Spontaneous Combustion: fire risk in massage and health practice

Spontaneous combustion… Whoever would have thought?!

Spontaneous Combustion

It’s a very real risk, albeit a rare one, in the healthcare landscape with freshly laundered linen. There are all kinds of stories of practices burning to the ground because of towels catching fire or self-combusting. This article attempts to identify the risk and provide some simple steps all practitioners should take to mitigate the risk, especially for businesses that launder their own linen.

What is the risk?

The risk occurs typically when hot laundered towels or other linen are taken directly from a tumble dryer and stored without sufficiently cooling down. The heat from the towels is insulated and gradually builds until the towels eventually catch fire.

It occurs due to oxidation of the hot materials which is an exothermic reaction, exacerbated by the presence of oil. Where hot towelling from a laundry dyer is left in a pile, the additional heat that is released by the reaction is insulated, and so the temperature within the pile increases, which may lead to a runaway condition and ultimately fire.

Factors that can increase the risk

  • Using an electric dryer rather than hanging the towels out to dry naturally
  • The presence of oils in the towel or cloth can be attributed to increasing the risk of self-heating and spontaneous combustion. This can be a direct result of inadequate laundering or removal of oils during the laundering process.
  • Not allowing the towels or cloth to sufficiently aerate and cool down after the drying cycle. This can occur when the towels are left in the dryer or if taken directly from the dryer and left in a pile
  • Overloading the drying machine can compromise the drying capability as heat would struggle to permeate the density of the load while increasing the temperature of the outer layers. This also poses a fire hazard within the machine itself.

How can practitioners mitigate the risk?

  • Not overloading the washing machine. Overloading the washing machine may lead to insufficient cleaning of the cloth and thus removal of oils. If this process is not effective, it will mean a greater volume of residual oils left in the towels. Done repeatedly, this will gradually build up over time
  • Towel turn over. The age of the towels/linen can increase the risk as there are always some residual oils left in the towels after laundering. The type of oil also plays a part but it can be expected that an older towel will hold more residual oils and is a greater risk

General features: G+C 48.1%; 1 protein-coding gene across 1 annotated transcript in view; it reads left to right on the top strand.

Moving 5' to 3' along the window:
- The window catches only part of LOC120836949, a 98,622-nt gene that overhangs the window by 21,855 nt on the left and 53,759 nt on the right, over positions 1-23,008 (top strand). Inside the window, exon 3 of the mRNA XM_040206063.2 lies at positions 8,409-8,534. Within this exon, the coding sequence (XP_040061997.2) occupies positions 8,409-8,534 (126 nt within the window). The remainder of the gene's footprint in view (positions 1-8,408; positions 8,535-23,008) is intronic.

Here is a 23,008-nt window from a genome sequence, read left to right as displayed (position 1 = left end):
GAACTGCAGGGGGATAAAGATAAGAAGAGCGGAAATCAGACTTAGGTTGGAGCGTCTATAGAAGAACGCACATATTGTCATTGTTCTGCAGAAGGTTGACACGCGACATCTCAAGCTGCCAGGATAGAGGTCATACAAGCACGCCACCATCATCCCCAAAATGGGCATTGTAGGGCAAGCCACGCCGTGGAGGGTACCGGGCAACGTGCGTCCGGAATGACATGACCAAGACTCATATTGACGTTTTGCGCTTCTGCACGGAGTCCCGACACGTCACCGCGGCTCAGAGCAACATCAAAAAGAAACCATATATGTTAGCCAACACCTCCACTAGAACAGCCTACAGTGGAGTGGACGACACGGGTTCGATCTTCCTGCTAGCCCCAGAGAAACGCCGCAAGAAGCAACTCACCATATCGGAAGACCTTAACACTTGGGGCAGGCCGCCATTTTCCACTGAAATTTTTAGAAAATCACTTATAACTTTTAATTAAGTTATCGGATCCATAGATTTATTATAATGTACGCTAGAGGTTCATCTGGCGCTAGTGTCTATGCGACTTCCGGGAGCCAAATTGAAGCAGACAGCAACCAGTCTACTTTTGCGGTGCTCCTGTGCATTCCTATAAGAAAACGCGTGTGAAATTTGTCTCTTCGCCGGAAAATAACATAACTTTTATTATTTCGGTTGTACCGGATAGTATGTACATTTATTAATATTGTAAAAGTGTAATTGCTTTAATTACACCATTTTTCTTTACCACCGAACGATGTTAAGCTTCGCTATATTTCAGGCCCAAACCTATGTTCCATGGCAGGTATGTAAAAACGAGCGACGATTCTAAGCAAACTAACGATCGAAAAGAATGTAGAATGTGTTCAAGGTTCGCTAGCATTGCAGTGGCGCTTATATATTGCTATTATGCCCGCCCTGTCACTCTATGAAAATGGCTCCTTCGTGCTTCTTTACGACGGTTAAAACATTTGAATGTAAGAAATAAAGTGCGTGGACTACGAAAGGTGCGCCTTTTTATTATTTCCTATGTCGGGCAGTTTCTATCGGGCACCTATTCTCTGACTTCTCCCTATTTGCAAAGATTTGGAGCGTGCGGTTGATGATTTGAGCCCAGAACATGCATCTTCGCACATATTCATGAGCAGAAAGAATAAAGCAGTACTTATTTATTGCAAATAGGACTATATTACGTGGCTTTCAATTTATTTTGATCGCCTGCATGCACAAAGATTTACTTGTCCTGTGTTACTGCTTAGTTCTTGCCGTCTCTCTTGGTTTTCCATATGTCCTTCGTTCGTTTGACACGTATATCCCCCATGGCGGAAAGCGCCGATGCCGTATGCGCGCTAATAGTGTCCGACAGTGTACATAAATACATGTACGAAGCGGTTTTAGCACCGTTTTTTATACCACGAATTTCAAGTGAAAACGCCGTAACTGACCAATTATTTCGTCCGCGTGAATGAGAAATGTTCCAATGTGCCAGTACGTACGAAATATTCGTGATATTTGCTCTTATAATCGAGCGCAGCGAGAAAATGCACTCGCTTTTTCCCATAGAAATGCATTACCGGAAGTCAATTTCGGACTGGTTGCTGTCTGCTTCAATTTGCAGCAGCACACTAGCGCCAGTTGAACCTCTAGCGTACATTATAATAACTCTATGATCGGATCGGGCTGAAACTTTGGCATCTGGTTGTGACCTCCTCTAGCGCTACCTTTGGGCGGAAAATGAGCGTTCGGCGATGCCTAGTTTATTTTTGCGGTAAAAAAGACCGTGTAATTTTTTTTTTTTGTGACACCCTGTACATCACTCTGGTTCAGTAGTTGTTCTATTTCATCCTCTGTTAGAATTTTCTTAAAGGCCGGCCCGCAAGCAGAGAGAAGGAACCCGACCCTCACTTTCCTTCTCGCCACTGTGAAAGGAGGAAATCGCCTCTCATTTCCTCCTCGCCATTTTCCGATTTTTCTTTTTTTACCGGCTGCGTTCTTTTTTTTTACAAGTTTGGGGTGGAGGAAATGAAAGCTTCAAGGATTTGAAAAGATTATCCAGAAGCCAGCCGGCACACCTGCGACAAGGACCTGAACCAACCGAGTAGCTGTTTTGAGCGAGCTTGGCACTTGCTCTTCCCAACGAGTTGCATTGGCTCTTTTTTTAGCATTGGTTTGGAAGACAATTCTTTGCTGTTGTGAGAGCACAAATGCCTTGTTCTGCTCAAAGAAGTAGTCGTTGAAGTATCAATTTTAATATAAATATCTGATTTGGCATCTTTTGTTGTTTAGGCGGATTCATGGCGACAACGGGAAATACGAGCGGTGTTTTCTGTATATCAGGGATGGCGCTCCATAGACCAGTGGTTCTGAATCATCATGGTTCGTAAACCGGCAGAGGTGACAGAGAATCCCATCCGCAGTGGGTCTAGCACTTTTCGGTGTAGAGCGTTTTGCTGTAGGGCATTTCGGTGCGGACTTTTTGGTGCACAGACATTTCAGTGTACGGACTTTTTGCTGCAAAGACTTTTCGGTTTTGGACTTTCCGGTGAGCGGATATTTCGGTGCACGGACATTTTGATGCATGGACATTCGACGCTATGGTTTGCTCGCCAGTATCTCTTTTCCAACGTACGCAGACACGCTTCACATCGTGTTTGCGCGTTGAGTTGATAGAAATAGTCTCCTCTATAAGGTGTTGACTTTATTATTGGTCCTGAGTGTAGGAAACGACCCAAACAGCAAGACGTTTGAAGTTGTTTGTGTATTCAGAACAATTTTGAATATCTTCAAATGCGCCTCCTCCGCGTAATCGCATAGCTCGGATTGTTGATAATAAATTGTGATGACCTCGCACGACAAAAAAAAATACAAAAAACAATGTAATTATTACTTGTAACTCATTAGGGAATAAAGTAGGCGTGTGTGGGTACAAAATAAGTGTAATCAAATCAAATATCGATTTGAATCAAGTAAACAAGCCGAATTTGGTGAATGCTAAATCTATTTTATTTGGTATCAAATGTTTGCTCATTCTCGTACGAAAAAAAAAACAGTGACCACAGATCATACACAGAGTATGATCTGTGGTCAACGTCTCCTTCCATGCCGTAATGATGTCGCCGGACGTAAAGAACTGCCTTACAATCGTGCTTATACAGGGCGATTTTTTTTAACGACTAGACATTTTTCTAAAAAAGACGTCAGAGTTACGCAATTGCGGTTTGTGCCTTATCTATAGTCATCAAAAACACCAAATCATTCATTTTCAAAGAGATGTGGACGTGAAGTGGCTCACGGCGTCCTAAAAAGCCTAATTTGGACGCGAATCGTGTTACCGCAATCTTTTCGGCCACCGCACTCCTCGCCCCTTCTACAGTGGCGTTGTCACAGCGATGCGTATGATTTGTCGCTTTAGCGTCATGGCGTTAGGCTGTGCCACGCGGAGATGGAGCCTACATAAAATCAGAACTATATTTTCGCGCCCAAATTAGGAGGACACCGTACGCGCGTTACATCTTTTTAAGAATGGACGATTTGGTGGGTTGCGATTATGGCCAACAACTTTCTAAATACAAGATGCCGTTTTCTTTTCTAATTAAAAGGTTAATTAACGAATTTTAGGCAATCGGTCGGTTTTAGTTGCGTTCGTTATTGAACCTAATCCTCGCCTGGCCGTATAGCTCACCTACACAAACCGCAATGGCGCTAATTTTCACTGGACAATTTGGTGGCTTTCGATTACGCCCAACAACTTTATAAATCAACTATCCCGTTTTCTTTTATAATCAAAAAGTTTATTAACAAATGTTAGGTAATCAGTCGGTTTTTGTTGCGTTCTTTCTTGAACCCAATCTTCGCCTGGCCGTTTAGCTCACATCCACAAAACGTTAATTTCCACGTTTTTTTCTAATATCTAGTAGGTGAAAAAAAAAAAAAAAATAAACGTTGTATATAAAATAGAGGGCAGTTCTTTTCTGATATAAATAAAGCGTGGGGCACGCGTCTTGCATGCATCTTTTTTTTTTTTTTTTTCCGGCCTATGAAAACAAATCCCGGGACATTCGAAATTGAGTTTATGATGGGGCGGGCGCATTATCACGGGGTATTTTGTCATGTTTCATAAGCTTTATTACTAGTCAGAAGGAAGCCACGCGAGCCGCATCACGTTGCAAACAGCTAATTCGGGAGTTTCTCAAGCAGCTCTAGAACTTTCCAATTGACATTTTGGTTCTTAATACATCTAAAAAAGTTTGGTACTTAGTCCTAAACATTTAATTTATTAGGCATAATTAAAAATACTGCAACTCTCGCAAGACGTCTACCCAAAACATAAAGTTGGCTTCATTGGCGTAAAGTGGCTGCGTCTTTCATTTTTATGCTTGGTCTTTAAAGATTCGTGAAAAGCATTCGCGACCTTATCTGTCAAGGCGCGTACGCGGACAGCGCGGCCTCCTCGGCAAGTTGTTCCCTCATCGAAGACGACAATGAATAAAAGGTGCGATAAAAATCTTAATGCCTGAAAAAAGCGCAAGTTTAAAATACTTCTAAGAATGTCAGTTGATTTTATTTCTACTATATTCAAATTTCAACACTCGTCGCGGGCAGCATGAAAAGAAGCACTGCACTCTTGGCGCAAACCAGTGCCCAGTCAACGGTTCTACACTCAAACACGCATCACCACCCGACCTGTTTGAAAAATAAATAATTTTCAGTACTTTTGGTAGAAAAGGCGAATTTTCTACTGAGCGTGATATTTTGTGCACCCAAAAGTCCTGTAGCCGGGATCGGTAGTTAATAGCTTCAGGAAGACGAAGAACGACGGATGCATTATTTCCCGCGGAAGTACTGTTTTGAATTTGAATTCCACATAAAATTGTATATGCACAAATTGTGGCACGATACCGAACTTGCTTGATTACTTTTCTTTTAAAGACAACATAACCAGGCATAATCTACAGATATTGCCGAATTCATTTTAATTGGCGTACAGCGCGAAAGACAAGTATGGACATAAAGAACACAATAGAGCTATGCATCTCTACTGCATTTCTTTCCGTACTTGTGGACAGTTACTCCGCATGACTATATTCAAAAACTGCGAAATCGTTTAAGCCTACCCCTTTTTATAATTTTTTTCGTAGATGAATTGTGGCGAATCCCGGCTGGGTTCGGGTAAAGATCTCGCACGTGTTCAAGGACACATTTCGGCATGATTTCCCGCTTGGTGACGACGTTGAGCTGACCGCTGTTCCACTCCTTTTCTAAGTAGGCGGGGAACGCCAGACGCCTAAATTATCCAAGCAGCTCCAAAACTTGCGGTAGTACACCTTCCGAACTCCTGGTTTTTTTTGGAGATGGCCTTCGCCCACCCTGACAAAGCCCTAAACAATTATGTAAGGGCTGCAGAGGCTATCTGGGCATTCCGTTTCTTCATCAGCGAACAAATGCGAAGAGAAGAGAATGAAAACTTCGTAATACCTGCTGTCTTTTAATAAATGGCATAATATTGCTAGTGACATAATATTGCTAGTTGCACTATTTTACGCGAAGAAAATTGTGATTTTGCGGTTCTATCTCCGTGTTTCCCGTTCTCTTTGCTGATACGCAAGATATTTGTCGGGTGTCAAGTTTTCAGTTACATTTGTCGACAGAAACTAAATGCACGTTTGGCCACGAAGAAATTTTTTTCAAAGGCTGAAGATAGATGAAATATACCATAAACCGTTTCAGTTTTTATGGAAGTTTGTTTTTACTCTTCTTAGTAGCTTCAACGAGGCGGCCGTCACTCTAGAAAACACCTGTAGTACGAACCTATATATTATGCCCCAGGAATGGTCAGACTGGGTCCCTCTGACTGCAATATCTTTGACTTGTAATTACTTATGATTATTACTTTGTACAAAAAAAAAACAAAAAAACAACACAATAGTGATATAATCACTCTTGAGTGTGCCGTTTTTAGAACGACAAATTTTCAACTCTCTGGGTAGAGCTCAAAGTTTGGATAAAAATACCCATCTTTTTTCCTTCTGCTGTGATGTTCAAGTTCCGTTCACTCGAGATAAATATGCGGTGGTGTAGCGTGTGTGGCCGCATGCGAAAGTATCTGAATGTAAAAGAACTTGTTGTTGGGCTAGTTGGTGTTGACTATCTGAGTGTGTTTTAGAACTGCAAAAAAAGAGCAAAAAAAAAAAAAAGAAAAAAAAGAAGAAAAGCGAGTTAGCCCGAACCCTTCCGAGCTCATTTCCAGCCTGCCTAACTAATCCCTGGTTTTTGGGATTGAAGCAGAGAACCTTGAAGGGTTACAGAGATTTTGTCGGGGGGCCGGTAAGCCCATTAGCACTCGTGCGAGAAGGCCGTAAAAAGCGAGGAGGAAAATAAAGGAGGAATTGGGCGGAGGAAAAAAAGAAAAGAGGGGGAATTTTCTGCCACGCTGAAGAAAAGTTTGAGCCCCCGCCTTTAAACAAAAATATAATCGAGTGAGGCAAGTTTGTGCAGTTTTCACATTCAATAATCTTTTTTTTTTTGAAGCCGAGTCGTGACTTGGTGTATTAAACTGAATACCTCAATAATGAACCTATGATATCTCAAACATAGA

• Types and amounts of oils used. Organic oils such as coconut, sweet almond and jojoba oil are harder to remove whereas a synthetic or ‘water disbursal’ oil is easier to clean. Obviously, practitioners who use a greater amount per client will also contribute to oil build up in the linen.
  • Ensuring towels are clean. An obvious step but one that is commonly overlooked especially in busy practices where someone other than the practitioner is conducting the laundering process and may be unaware of the risk of hygiene requirements.
  • Inspecting each towel for cleanliness before storage. It is recommended that practitioners inspect each towel after the laundering process before it is stored. Specifically, practitioners should be mindful of the ‘feel’ of the towel – that it is sufficiently dry and clean. If towels have an ‘oily’ or ‘greasy’ feel to them, they may be insufficiently cleaned or past their life cycle. Likewise, if they start to develop an unpleasant odour.
  • Storage from the dryer. Towels removed directly from the dryer should be aerated to cool immediately, before being folded and stored. This may be achieved by hanging them in a well-ventilated area or gently shaking each one before folding and storing.
  • Laundering process. Check that sufficient laundry detergent and/or water temperature is used. These can affect the cleaning efficiency but are largely dependant on the appliance. Air drying towels rather than using a tumble or electric dryer will obviously mitigate the risk as would using an external laundering company.

How does this relate to good practice hygiene?

The risk is almost totally mitigated if practitioners are following good hygiene practices with their linen. This will mean ensuring each towel is sufficiently cleaned after each use and again inspecting each towel before it is packed away. A new set of towels should be used for each client. Practices such as ‘flipping’ or reusing linen for the next client are not accepted practices. Practitioners should also be aware of cross-contamination and should clearly store and transport clean towels in a designated area or receptacle separate to that of the used linen.

Conclusion

Spontaneous combustion is a rare hazard in the complementary health industry. Businesses that do not follow good hygiene practices and who do not regularly check the cleanliness of their linen will have a higher risk of spontaneous combustion occurring in the workplace, especially if freshly laundered linen is neglected after the drying cycle.

Following accepted practices when it comes to cleaning, maintenance and storage of linen will not only help reduce the risk of cross-contamination but also mitigate the risk of fire caused by spontaneous combustion.

 

**Please click the link to download a flyer on Spontaneous Combustion from Guild Insurance.

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